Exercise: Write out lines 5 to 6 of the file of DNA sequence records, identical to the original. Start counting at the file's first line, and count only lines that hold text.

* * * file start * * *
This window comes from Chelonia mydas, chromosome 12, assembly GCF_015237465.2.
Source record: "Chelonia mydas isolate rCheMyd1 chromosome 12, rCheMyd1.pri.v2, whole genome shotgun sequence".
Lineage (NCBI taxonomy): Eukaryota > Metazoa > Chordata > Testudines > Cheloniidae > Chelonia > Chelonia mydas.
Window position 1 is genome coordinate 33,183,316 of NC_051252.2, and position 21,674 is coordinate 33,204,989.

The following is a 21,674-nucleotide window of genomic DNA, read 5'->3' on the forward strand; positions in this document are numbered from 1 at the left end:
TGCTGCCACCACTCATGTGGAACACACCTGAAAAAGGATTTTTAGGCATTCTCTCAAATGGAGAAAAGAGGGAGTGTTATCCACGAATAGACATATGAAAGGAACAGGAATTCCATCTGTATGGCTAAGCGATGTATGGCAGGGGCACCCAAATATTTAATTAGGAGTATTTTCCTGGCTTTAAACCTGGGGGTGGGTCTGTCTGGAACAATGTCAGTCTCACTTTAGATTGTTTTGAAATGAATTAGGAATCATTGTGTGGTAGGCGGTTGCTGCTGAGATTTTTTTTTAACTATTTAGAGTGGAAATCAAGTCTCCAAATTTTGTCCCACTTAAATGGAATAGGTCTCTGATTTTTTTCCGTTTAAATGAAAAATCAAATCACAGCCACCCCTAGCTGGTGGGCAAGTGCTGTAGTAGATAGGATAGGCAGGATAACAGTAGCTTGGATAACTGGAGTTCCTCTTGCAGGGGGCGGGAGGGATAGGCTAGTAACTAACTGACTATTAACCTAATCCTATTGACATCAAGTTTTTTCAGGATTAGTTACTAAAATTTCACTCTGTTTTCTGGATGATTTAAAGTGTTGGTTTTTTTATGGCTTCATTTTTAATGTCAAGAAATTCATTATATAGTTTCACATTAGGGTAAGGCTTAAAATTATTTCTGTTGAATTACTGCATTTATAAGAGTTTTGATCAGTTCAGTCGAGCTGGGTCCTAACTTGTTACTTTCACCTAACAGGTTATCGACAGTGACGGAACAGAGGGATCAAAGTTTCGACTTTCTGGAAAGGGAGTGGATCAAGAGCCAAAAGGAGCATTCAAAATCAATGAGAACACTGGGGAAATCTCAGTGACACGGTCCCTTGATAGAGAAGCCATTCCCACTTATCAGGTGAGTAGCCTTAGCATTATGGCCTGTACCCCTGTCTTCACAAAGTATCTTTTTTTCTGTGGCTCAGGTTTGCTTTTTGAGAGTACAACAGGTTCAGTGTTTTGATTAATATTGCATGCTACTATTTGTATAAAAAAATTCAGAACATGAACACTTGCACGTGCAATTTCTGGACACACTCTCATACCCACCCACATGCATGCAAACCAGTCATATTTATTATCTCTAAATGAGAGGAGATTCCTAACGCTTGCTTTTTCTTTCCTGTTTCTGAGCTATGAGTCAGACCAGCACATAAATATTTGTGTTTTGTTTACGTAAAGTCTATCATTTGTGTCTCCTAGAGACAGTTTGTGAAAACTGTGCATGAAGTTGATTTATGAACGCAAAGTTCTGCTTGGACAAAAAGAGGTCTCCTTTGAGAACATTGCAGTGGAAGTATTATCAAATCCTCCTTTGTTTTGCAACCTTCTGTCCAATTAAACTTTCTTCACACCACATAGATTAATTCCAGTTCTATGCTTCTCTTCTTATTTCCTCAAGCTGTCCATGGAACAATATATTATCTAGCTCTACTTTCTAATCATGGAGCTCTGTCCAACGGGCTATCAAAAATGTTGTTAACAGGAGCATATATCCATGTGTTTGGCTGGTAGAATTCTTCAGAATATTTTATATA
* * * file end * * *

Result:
The following is a 21,674-nucleotide window of genomic DNA, read 5'->3' on the forward strand; positions in this document are numbered from 1 at the left end:
TGCTGCCACCACTCATGTGGAACACACCTGAAAAAGGATTTTTAGGCATTCTCTCAAATGGAGAAAAGAGGGAGTGTTATCCACGAATAGACATATGAAAGGAACAGGAATTCCATCTGTATGGCTAAGCGATGTATGGCAGGGGCACCCAAATATTTAATTAGGAGTATTTTCCTGGCTTTAAACCTGGGGGTGGGTCTGTCTGGAACAATGTCAGTCTCACTTTAGATTGTTTTGAAATGAATTAGGAATCATTGTGTGGTAGGCGGTTGCTGCTGAGATTTTTTTTTAACTATTTAGAGTGGAAATCAAGTCTCCAAATTTTGTCCCACTTAAATGGAATAGGTCTCTGATTTTTTTCCGTTTAAATGAAAAATCAAATCACAGCCACCCCTAGCTGGTGGGCAAGTGCTGTAGTAGATAGGATAGGCAGGATAACAGTAGCTTGGATAACTGGAGTTCCTCTTGCAGGGGGCGGGAGGGATAGGCTAGTAACTAACTGACTATTAACCTAATCCTATTGACATCAAGTTTTTTCAGGATTAGTTACTAAAATTTCACTCTGTTTTCTGGATGATTTAAAGTGTTGGTTTTTTTATGGCTTCATTTTTAATGTCAAGAAATTCATTATATAGTTTCACATTAGGGTAAGGCTTAAAATTATTTCTGTTGAATTACTGCATTTATAAGAGTTTTGATCAGTTCAGTCGAGCTGGGTCCTAACTTGTTACTTTCACCTAACAGGTTATCGACAGTGACGGAACAGAGGGATCAAAGTTTCGACTTTCTGGAAAGGGAGTGGATCAAGAGCCAAAAGGAGCATTCAAAATCAATGAGAACACTGGGGAAATCTCAGTGACACGGTCCCTTGATAGAGAAGCCATTCCCACTTATCAGGTGAGTAGCCTTAGCATTATGGCCTGTACCCCTGTCTTCACAAAGTATCTTTTTTTCTGTGGCTCAGGTTTGCTTTTTGAGAGTACAACAGGTTCAGTGTTTTGATTAATATTGCATGCTACTATTTGTATAAAAAAATTCAGAACATGAACACTTGCACGTGCAATTTCTGGACACACTCTCATACCCACCCACATGCATGCAAACCAGTCATATTTATTATCTCTAAATGAGAGGAGATTCCTAACGCTTGCTTTTTCTTTCCTGTTTCTGAGCTATGAGTCAGACCAGCACATAAATATTTGTGTTTTGTTTACGTAAAGTCTATCATTTGTGTCTCCTAGAGACAGTTTGTGAAAACTGTGCATGAAGTTGATTTATGAACGCAAAGTTCTGCTTGGACAAAAAGAGGTCTCCTTTGAGAACATTGCAGTGGAAGTATTATCAAATCCTCCTTTGTTTTGCAACCTTCTGTCCAATTAAACTTTCTTCACACCACATAGATTAATTCCAGTTCTATGCTTCTCTTCTTATTTCCTCAAGCTGTCCATGGAACAATATATTATCTAGCTCTACTTTCTAATCATGGAGCTCTGTCCAACGGGCTATCAAAAATGTTGTTAACAGGAGCATATATCCATGTGTTTGGCTGGTAGAATTCTTCAGAATATTTTATATA